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Big green growth at UC Davis

By Clifton B. Parker on May 9, 2008 in University News

UC Davis is launching a major effort to strengthen its commitment to environmental stewardship and sustainability.

The Environmental Stewardship and Sustainability Initiative includes a new office to coordinate universitywide efforts on sustainability, seed money to support new projects, and the creation of a chancellor-level advisory committee.

The new office, housed within the Office of Resource Management and Planning, will work with other units to develop strategies and plans to implement the UC regents' sustainability policies and "inspire the university community to embark on additional actions to be leaders for sustainability in higher education," according to a written proposal for the initiative.

"UC Davis is committed to caring for our environment and our resources," Chancellor Larry Vanderhoef said in announcing the new initiative. "Our sustainability efforts now have dedicated leadership, a higher profile and a broader platform."

'Everybody has a role'

Sid England, director of environmental planning in ORMP for 18 years, leads the new office, and two professional positions — a principal planner for sustainability and an analyst — will be added.

England emphasizes that the office will coordinate universitywide activities, not replace them. "If our sustainability efforts are going to be successful, there isn't anyone who doesn't need to be involved," he said. "Everybody has a role in helping to make us successful at sustainability."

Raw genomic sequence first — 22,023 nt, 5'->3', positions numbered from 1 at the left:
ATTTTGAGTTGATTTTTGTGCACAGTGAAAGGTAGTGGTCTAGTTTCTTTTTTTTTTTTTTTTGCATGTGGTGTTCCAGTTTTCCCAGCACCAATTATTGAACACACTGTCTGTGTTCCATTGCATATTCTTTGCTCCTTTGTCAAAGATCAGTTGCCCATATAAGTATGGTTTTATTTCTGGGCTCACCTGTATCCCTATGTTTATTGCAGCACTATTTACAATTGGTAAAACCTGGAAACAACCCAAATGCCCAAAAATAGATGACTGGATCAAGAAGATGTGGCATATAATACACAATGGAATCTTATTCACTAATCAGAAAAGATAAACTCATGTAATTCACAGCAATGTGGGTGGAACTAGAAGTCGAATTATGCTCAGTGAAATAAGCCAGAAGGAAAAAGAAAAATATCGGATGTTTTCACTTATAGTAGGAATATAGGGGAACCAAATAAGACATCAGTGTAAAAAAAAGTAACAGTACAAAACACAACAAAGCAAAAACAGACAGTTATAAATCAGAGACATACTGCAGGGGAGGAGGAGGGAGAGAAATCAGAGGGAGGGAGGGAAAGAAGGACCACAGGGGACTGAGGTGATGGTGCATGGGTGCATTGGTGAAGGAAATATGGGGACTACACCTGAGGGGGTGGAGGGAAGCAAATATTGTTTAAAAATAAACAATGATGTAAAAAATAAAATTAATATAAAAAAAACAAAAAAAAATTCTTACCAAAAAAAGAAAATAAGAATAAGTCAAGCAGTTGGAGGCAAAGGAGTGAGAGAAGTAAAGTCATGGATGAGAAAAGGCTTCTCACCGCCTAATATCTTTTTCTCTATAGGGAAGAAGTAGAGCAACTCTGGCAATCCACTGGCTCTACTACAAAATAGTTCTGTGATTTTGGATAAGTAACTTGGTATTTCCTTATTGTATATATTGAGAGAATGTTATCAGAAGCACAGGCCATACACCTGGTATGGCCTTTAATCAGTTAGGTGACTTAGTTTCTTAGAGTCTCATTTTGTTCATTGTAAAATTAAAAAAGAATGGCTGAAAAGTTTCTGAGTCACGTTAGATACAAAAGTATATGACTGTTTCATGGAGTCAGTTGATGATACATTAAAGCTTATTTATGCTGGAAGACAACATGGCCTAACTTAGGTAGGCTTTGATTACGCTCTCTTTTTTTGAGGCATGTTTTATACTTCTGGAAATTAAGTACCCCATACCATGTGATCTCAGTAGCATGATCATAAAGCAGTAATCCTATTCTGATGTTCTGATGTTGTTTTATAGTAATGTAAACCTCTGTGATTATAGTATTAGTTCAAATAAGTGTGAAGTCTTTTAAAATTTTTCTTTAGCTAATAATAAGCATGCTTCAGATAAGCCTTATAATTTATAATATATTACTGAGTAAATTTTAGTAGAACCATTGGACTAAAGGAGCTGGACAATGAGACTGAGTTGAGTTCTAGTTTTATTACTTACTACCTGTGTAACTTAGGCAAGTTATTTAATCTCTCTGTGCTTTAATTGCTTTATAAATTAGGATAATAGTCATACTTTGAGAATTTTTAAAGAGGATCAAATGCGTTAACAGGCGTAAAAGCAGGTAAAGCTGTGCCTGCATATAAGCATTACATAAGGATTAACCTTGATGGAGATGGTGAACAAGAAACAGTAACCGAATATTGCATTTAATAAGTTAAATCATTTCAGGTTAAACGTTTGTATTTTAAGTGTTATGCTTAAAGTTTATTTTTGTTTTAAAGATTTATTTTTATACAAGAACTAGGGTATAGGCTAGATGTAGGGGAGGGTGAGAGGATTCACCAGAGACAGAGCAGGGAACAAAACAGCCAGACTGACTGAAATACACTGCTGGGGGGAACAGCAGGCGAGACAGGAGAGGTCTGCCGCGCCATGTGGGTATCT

The Environmental Stewardship and Sustainability office includes ORMP's existing environmental planning function, sustainability and management of the Putah Creek Riparian Reserve. The initiative includes a $100,000 "Green Fund" to provide seed money for important initiatives and $20,000 to hire student interns.

The UC Davis Arboretum will also be moved to ORMP and located within the Environmental Stewardship and Sustainability program, but Arboretum Director Kathleen Socolofsky will report directly to John Meyer, vice chancellor for ORMP.

In an e-mail, Meyer said England's background and experience with environmental issues make him especially suited to coordinate the effort. "He has built one of the highest quality environmental planning and management units in the UC system," he said. "He is sought out for his opinions on a range of issues. Is there a greater compliment at a university campus?"

England, who has a doctorate in ecology from UC Davis, is a member of the board of directors for both the Yolo Audubon Society and Audubon California.

The new approach to environmental stewardship and sustainability capitalizes on the ongoing transition of Facilities Management and Architects & Engineers from the Office of Administration to ORMP. Many of the functions relating to environmental and campus planning — architecture, engineering, and facilities operation and maintenance — will be within ORMP and closely aligned with the budget and academic planning process.

The initiative will build on the work of the UC Davis sustainability advisory committee that has reported to Stan Nosek, vice chancellor of the Office of Administration, since 2005.